“Migration needs a European solution for [the] external borders,” said Slovak Prime Minister Ludovit Odor. “If one country starts guarding its border more, it will lead to a cascade effect that we will all pay for, and the outcome will be very unclear.”
Nevertheless, Slovakia has since introduced controls on its border with Hungary.
After the Gaza-based terrorist group Hamas massacred 1,400 Israelis on October 7 and Israel began a retaliatory military campaign to eliminate Hamas that has killed thousands of Palestinians, many European countries raised their terror alerts.
Authorities across the continent have recorded a surge in anti-Semitism—including the firebombing of a synagogue in Berlin—and deadly attacks by suspected Islamic extremists in Belgium and France. Citing this increased threat level, Italy suspended the Schengen Treaty on freedom of movement and introduced controls on its border with Slovenia, which in turn introduced border checks on its borders with Hungary and Croatia.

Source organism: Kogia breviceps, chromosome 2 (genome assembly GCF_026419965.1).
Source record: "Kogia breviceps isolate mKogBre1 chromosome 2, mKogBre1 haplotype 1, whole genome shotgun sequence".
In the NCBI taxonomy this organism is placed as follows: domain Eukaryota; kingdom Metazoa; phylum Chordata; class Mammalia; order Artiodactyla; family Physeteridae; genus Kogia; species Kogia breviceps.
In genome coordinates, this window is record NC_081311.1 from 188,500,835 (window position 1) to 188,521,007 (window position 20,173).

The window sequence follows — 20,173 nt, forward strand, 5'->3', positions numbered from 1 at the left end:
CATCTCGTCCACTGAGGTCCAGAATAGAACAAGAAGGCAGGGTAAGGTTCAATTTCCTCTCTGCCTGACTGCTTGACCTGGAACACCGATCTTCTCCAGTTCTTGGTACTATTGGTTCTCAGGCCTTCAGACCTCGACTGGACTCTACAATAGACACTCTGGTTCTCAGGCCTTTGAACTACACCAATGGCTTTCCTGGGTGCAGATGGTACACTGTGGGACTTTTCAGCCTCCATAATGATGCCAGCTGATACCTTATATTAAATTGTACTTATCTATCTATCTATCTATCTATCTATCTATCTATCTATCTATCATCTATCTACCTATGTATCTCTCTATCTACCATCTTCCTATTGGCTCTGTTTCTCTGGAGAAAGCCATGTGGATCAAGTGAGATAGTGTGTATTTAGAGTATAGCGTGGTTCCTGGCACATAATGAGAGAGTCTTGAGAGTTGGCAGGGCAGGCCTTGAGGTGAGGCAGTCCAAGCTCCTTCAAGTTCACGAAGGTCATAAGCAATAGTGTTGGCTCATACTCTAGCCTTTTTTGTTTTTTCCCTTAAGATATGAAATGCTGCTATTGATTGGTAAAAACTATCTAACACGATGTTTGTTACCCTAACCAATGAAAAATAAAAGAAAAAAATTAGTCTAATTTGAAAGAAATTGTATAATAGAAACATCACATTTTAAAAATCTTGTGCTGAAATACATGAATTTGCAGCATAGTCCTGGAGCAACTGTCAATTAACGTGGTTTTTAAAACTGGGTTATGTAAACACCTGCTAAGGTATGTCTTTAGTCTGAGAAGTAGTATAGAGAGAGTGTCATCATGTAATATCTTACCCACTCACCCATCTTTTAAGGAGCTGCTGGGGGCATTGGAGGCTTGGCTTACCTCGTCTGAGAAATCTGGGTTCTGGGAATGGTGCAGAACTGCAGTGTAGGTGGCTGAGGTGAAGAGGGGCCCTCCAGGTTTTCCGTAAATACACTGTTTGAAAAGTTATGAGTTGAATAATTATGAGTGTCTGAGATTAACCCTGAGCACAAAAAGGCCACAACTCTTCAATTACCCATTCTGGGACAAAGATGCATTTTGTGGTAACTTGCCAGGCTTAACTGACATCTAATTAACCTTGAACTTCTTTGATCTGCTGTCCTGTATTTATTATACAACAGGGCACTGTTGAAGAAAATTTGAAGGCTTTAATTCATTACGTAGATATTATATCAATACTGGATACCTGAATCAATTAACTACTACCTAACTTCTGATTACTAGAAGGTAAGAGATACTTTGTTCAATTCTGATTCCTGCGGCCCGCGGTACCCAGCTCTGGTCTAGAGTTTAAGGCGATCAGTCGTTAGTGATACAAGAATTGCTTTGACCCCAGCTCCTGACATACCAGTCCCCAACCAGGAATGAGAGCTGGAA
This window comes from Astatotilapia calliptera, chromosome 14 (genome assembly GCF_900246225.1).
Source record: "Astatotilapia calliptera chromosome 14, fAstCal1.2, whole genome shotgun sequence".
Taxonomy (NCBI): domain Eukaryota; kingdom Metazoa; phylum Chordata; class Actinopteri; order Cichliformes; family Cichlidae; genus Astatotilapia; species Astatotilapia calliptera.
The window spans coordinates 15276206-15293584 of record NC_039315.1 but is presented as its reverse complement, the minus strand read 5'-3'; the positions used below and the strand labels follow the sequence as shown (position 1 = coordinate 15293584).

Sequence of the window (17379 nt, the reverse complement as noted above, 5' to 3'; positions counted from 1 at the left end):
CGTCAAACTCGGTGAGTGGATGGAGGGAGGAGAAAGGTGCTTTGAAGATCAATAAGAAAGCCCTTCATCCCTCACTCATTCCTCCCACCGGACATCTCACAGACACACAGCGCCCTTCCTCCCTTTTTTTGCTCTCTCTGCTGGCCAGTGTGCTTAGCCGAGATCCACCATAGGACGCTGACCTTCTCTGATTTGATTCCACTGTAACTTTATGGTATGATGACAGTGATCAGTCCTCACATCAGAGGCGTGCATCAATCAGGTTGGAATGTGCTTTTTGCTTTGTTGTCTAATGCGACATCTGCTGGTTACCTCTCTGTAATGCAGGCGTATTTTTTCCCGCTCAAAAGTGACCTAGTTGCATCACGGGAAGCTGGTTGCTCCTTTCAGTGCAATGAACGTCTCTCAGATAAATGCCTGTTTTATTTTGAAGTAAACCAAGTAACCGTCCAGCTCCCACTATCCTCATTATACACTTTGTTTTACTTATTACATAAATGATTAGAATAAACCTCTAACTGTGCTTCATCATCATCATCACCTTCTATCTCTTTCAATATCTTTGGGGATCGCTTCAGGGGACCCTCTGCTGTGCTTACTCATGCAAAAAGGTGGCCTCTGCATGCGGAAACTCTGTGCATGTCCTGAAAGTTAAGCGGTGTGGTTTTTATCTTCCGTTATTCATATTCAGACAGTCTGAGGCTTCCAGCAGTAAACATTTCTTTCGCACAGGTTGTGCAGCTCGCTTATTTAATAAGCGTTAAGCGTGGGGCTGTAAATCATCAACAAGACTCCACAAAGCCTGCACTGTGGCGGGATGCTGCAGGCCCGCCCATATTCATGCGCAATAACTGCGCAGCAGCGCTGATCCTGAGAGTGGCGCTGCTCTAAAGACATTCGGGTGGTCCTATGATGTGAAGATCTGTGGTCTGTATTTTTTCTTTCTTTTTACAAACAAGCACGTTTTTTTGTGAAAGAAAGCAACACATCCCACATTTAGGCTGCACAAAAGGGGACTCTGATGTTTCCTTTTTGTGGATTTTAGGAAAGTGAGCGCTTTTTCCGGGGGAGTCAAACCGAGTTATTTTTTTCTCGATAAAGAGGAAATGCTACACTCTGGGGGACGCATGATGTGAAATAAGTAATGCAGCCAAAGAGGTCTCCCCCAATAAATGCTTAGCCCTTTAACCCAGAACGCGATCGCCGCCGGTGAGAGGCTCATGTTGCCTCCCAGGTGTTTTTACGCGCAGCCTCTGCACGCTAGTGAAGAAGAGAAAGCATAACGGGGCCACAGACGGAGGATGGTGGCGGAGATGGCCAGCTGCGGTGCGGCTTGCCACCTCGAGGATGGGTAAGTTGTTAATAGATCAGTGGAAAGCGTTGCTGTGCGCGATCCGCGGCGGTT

Croatia was only admitted to the Schengen area in December 2022.
The treaties upon which the Schengen area is based stipulate that signatories normally allow free cross-border movement but may reintroduce temporary border controls in times of crises, such as during the Covid-19 pandemic.
“It turns out that unless we have a Europe-wide migration framework, a return policy, a protected external border, an asylum policy, all of which the new migration pact is supposed to include, it is being replaced by regional cooperation, and we are depriving ourselves of the number one EU privilege: the Schengen area,” said Czech Interior Minister Vít Rakušan.